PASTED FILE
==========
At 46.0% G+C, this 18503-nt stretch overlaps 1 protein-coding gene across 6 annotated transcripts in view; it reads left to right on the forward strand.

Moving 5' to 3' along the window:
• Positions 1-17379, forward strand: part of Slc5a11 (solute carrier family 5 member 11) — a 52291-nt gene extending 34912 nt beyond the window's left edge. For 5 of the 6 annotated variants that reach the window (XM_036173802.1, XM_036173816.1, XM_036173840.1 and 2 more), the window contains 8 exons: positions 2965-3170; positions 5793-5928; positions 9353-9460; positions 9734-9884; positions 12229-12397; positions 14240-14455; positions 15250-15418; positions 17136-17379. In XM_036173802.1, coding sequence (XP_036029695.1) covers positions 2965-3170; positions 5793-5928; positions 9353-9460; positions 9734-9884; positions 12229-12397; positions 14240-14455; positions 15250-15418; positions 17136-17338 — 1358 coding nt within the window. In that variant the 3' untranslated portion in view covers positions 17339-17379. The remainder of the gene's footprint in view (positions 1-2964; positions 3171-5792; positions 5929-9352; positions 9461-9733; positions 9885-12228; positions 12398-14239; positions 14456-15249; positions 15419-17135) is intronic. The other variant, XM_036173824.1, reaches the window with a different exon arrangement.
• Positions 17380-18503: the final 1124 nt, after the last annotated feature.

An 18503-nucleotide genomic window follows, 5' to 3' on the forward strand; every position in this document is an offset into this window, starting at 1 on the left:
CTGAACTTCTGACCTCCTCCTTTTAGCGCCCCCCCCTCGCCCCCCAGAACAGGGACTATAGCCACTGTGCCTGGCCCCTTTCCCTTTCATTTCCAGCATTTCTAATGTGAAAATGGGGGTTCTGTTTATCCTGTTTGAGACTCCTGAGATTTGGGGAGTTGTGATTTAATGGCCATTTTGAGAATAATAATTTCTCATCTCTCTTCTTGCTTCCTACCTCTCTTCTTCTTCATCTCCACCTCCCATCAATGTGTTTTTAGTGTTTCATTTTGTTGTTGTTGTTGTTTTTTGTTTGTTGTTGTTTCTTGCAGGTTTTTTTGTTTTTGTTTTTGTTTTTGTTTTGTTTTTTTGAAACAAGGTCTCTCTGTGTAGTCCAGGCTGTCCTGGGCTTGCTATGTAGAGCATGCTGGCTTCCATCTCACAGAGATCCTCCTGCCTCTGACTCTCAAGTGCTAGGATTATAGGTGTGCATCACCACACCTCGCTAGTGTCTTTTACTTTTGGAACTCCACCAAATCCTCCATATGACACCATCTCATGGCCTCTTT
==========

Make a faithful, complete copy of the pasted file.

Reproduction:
At 46.0% G+C, this 18503-nt stretch overlaps 1 protein-coding gene across 6 annotated transcripts in view; it reads left to right on the forward strand.

Moving 5' to 3' along the window:
• Positions 1-17379, forward strand: part of Slc5a11 (solute carrier family 5 member 11) — a 52291-nt gene extending 34912 nt beyond the window's left edge. For 5 of the 6 annotated variants that reach the window (XM_036173802.1, XM_036173816.1, XM_036173840.1 and 2 more), the window contains 8 exons: positions 2965-3170; positions 5793-5928; positions 9353-9460; positions 9734-9884; positions 12229-12397; positions 14240-14455; positions 15250-15418; positions 17136-17379. In XM_036173802.1, coding sequence (XP_036029695.1) covers positions 2965-3170; positions 5793-5928; positions 9353-9460; positions 9734-9884; positions 12229-12397; positions 14240-14455; positions 15250-15418; positions 17136-17338 — 1358 coding nt within the window. In that variant the 3' untranslated portion in view covers positions 17339-17379. The remainder of the gene's footprint in view (positions 1-2964; positions 3171-5792; positions 5929-9352; positions 9461-9733; positions 9885-12228; positions 12398-14239; positions 14456-15249; positions 15419-17135) is intronic. The other variant, XM_036173824.1, reaches the window with a different exon arrangement.
• Positions 17380-18503: the final 1124 nt, after the last annotated feature.

An 18503-nucleotide genomic window follows, 5' to 3' on the forward strand; every position in this document is an offset into this window, starting at 1 on the left:
CTGAACTTCTGACCTCCTCCTTTTAGCGCCCCCCCCTCGCCCCCCAGAACAGGGACTATAGCCACTGTGCCTGGCCCCTTTCCCTTTCATTTCCAGCATTTCTAATGTGAAAATGGGGGTTCTGTTTATCCTGTTTGAGACTCCTGAGATTTGGGGAGTTGTGATTTAATGGCCATTTTGAGAATAATAATTTCTCATCTCTCTTCTTGCTTCCTACCTCTCTTCTTCTTCATCTCCACCTCCCATCAATGTGTTTTTAGTGTTTCATTTTGTTGTTGTTGTTGTTTTTTGTTTGTTGTTGTTTCTTGCAGGTTTTTTTGTTTTTGTTTTTGTTTTTGTTTTGTTTTTTTGAAACAAGGTCTCTCTGTGTAGTCCAGGCTGTCCTGGGCTTGCTATGTAGAGCATGCTGGCTTCCATCTCACAGAGATCCTCCTGCCTCTGACTCTCAAGTGCTAGGATTATAGGTGTGCATCACCACACCTCGCTAGTGTCTTTTACTTTTGGAACTCCACCAAATCCTCCATATGACACCATCTCATGGCCTCTTT